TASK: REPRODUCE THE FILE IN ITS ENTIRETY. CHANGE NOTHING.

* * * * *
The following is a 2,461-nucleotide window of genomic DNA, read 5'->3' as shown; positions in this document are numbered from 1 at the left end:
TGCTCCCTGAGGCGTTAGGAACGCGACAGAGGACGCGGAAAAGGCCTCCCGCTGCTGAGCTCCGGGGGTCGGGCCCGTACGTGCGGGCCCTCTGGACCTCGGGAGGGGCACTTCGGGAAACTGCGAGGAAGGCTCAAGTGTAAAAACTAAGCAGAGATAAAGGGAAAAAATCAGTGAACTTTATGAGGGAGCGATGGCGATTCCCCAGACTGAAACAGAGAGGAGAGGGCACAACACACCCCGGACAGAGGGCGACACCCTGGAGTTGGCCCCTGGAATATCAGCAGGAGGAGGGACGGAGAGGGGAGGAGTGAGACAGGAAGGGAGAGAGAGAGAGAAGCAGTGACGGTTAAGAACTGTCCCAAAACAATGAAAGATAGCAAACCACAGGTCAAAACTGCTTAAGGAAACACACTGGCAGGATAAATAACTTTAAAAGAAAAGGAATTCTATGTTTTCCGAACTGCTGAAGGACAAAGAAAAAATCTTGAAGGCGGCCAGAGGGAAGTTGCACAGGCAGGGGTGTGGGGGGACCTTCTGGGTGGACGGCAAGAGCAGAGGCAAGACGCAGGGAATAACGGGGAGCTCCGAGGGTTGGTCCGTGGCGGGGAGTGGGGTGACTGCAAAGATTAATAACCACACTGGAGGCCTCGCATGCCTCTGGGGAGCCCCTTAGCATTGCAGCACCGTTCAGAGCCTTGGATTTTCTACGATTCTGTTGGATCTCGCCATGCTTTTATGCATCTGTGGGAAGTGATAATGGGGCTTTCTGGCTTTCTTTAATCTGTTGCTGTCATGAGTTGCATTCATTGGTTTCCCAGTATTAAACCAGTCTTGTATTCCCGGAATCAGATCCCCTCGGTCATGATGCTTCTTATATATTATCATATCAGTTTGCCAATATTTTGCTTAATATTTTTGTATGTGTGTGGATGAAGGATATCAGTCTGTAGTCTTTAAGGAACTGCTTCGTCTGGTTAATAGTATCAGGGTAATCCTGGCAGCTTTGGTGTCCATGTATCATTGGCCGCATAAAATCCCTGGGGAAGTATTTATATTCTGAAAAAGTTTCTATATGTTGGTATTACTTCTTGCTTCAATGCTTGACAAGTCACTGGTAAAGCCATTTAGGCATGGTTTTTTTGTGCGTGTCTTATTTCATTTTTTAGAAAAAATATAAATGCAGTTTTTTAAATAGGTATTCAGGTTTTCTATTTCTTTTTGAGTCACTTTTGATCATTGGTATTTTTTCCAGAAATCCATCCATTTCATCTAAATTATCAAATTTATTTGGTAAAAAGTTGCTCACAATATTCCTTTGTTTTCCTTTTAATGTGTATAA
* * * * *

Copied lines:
The following is a 2,461-nucleotide window of genomic DNA, read 5'->3' as shown; positions in this document are numbered from 1 at the left end:
TGCTCCCTGAGGCGTTAGGAACGCGACAGAGGACGCGGAAAAGGCCTCCCGCTGCTGAGCTCCGGGGGTCGGGCCCGTACGTGCGGGCCCTCTGGACCTCGGGAGGGGCACTTCGGGAAACTGCGAGGAAGGCTCAAGTGTAAAAACTAAGCAGAGATAAAGGGAAAAAATCAGTGAACTTTATGAGGGAGCGATGGCGATTCCCCAGACTGAAACAGAGAGGAGAGGGCACAACACACCCCGGACAGAGGGCGACACCCTGGAGTTGGCCCCTGGAATATCAGCAGGAGGAGGGACGGAGAGGGGAGGAGTGAGACAGGAAGGGAGAGAGAGAGAGAAGCAGTGACGGTTAAGAACTGTCCCAAAACAATGAAAGATAGCAAACCACAGGTCAAAACTGCTTAAGGAAACACACTGGCAGGATAAATAACTTTAAAAGAAAAGGAATTCTATGTTTTCCGAACTGCTGAAGGACAAAGAAAAAATCTTGAAGGCGGCCAGAGGGAAGTTGCACAGGCAGGGGTGTGGGGGGACCTTCTGGGTGGACGGCAAGAGCAGAGGCAAGACGCAGGGAATAACGGGGAGCTCCGAGGGTTGGTCCGTGGCGGGGAGTGGGGTGACTGCAAAGATTAATAACCACACTGGAGGCCTCGCATGCCTCTGGGGAGCCCCTTAGCATTGCAGCACCGTTCAGAGCCTTGGATTTTCTACGATTCTGTTGGATCTCGCCATGCTTTTATGCATCTGTGGGAAGTGATAATGGGGCTTTCTGGCTTTCTTTAATCTGTTGCTGTCATGAGTTGCATTCATTGGTTTCCCAGTATTAAACCAGTCTTGTATTCCCGGAATCAGATCCCCTCGGTCATGATGCTTCTTATATATTATCATATCAGTTTGCCAATATTTTGCTTAATATTTTTGTATGTGTGTGGATGAAGGATATCAGTCTGTAGTCTTTAAGGAACTGCTTCGTCTGGTTAATAGTATCAGGGTAATCCTGGCAGCTTTGGTGTCCATGTATCATTGGCCGCATAAAATCCCTGGGGAAGTATTTATATTCTGAAAAAGTTTCTATATGTTGGTATTACTTCTTGCTTCAATGCTTGACAAGTCACTGGTAAAGCCATTTAGGCATGGTTTTTTTGTGCGTGTCTTATTTCATTTTTTAGAAAAAATATAAATGCAGTTTTTTAAATAGGTATTCAGGTTTTCTATTTCTTTTTGAGTCACTTTTGATCATTGGTATTTTTTCCAGAAATCCATCCATTTCATCTAAATTATCAAATTTATTTGGTAAAAAGTTGCTCACAATATTCCTTTGTTTTCCTTTTAATGTGTATAA